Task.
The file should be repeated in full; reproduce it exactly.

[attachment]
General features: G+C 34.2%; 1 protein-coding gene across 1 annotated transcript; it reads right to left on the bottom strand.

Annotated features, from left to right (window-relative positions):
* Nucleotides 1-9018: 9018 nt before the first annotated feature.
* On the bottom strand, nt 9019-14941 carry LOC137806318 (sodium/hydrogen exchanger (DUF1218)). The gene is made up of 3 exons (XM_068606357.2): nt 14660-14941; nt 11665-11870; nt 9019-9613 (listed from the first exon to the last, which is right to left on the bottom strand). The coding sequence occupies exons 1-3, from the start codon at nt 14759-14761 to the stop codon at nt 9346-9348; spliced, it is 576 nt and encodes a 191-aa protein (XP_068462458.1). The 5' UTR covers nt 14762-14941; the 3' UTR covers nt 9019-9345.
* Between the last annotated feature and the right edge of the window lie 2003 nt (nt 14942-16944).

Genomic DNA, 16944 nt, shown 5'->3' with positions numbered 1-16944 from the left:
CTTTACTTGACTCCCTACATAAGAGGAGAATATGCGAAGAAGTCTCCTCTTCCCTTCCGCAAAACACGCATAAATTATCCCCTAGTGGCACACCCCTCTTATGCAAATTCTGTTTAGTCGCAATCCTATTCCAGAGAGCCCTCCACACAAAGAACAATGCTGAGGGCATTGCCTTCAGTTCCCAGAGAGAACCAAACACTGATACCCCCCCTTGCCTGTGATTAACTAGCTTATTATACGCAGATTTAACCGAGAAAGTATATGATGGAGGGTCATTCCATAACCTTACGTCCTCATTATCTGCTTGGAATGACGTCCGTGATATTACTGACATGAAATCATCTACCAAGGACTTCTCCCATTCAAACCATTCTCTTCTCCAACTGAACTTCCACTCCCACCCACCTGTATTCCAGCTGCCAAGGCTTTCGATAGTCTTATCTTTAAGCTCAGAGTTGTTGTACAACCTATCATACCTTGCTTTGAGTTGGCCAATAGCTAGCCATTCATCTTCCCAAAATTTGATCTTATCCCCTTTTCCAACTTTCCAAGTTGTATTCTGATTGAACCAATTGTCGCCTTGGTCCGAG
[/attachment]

General features: G+C 34.2%; 1 protein-coding gene across 1 annotated transcript; it reads right to left on the bottom strand.

Annotated features, from left to right (window-relative positions):
* Nucleotides 1-9018: 9018 nt before the first annotated feature.
* On the bottom strand, nt 9019-14941 carry LOC137806318 (sodium/hydrogen exchanger (DUF1218)). The gene is made up of 3 exons (XM_068606357.2): nt 14660-14941; nt 11665-11870; nt 9019-9613 (listed from the first exon to the last, which is right to left on the bottom strand). The coding sequence occupies exons 1-3, from the start codon at nt 14759-14761 to the stop codon at nt 9346-9348; spliced, it is 576 nt and encodes a 191-aa protein (XP_068462458.1). The 5' UTR covers nt 14762-14941; the 3' UTR covers nt 9019-9345.
* Between the last annotated feature and the right edge of the window lie 2003 nt (nt 14942-16944).

Genomic DNA, 16944 nt, shown 5'->3' with positions numbered 1-16944 from the left:
CTTTACTTGACTCCCTACATAAGAGGAGAATATGCGAAGAAGTCTCCTCTTCCCTTCCGCAAAACACGCATAAATTATCCCCTAGTGGCACACCCCTCTTATGCAAATTCTGTTTAGTCGCAATCCTATTCCAGAGAGCCCTCCACACAAAGAACAATGCTGAGGGCATTGCCTTCAGTTCCCAGAGAGAACCAAACACTGATACCCCCCCTTGCCTGTGATTAACTAGCTTATTATACGCAGATTTAACCGAGAAAGTATATGATGGAGGGTCATTCCATAACCTTACGTCCTCATTATCTGCTTGGAATGACGTCCGTGATATTACTGACATGAAATCATCTACCAAGGACTTCTCCCATTCAAACCATTCTCTTCTCCAACTGAACTTCCACTCCCACCCACCTGTATTCCAGCTGCCAAGGCTTTCGATAGTCTTATCTTTAAGCTCAGAGTTGTTGTACAACCTATCATACCTTGCTTTGAGTTGGCCAATAGCTAGCCATTCATCTTCCCAAAATTTGATCTTATCCCCTTTTCCAACTTTCCAAGTTGTATTCTGATTGAACCAATTGTCGCCTTGGTCCGAG